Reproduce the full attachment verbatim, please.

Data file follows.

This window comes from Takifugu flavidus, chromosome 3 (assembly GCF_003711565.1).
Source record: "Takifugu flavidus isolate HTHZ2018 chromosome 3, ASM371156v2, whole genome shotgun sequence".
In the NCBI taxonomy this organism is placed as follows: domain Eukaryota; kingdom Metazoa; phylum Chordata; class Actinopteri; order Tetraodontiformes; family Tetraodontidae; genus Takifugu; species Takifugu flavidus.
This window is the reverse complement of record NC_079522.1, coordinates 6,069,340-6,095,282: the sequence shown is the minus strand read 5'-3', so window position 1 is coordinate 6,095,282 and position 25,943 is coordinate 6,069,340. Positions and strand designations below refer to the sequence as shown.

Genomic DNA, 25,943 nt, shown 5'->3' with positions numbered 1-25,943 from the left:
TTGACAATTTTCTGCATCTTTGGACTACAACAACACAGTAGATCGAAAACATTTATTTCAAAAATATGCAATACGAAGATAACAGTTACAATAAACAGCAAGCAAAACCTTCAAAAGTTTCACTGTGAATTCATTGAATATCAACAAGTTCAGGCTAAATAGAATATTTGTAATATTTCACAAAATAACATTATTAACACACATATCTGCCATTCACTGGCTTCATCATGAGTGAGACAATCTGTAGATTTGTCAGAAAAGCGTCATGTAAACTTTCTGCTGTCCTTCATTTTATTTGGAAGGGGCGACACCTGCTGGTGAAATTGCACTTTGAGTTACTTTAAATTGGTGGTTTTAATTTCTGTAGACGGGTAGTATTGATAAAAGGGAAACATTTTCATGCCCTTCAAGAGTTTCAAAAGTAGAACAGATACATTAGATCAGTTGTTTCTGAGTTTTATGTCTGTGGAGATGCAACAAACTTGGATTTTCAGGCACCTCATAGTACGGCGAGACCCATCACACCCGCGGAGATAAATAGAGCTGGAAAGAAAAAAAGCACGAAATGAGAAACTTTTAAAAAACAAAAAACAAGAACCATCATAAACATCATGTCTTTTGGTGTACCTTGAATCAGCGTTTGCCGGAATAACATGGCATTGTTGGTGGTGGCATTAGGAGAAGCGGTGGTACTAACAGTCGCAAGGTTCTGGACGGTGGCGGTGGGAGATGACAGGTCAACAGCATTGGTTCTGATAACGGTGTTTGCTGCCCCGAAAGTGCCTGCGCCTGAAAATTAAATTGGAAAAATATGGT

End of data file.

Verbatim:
This window comes from Takifugu flavidus, chromosome 3 (assembly GCF_003711565.1).
Source record: "Takifugu flavidus isolate HTHZ2018 chromosome 3, ASM371156v2, whole genome shotgun sequence".
In the NCBI taxonomy this organism is placed as follows: domain Eukaryota; kingdom Metazoa; phylum Chordata; class Actinopteri; order Tetraodontiformes; family Tetraodontidae; genus Takifugu; species Takifugu flavidus.
This window is the reverse complement of record NC_079522.1, coordinates 6,069,340-6,095,282: the sequence shown is the minus strand read 5'-3', so window position 1 is coordinate 6,095,282 and position 25,943 is coordinate 6,069,340. Positions and strand designations below refer to the sequence as shown.

Genomic DNA, 25,943 nt, shown 5'->3' with positions numbered 1-25,943 from the left:
TTGACAATTTTCTGCATCTTTGGACTACAACAACACAGTAGATCGAAAACATTTATTTCAAAAATATGCAATACGAAGATAACAGTTACAATAAACAGCAAGCAAAACCTTCAAAAGTTTCACTGTGAATTCATTGAATATCAACAAGTTCAGGCTAAATAGAATATTTGTAATATTTCACAAAATAACATTATTAACACACATATCTGCCATTCACTGGCTTCATCATGAGTGAGACAATCTGTAGATTTGTCAGAAAAGCGTCATGTAAACTTTCTGCTGTCCTTCATTTTATTTGGAAGGGGCGACACCTGCTGGTGAAATTGCACTTTGAGTTACTTTAAATTGGTGGTTTTAATTTCTGTAGACGGGTAGTATTGATAAAAGGGAAACATTTTCATGCCCTTCAAGAGTTTCAAAAGTAGAACAGATACATTAGATCAGTTGTTTCTGAGTTTTATGTCTGTGGAGATGCAACAAACTTGGATTTTCAGGCACCTCATAGTACGGCGAGACCCATCACACCCGCGGAGATAAATAGAGCTGGAAAGAAAAAAAGCACGAAATGAGAAACTTTTAAAAAACAAAAAACAAGAACCATCATAAACATCATGTCTTTTGGTGTACCTTGAATCAGCGTTTGCCGGAATAACATGGCATTGTTGGTGGTGGCATTAGGAGAAGCGGTGGTACTAACAGTCGCAAGGTTCTGGACGGTGGCGGTGGGAGATGACAGGTCAACAGCATTGGTTCTGATAACGGTGTTTGCTGCCCCGAAAGTGCCTGCGCCTGAAAATTAAATTGGAAAAATATGGT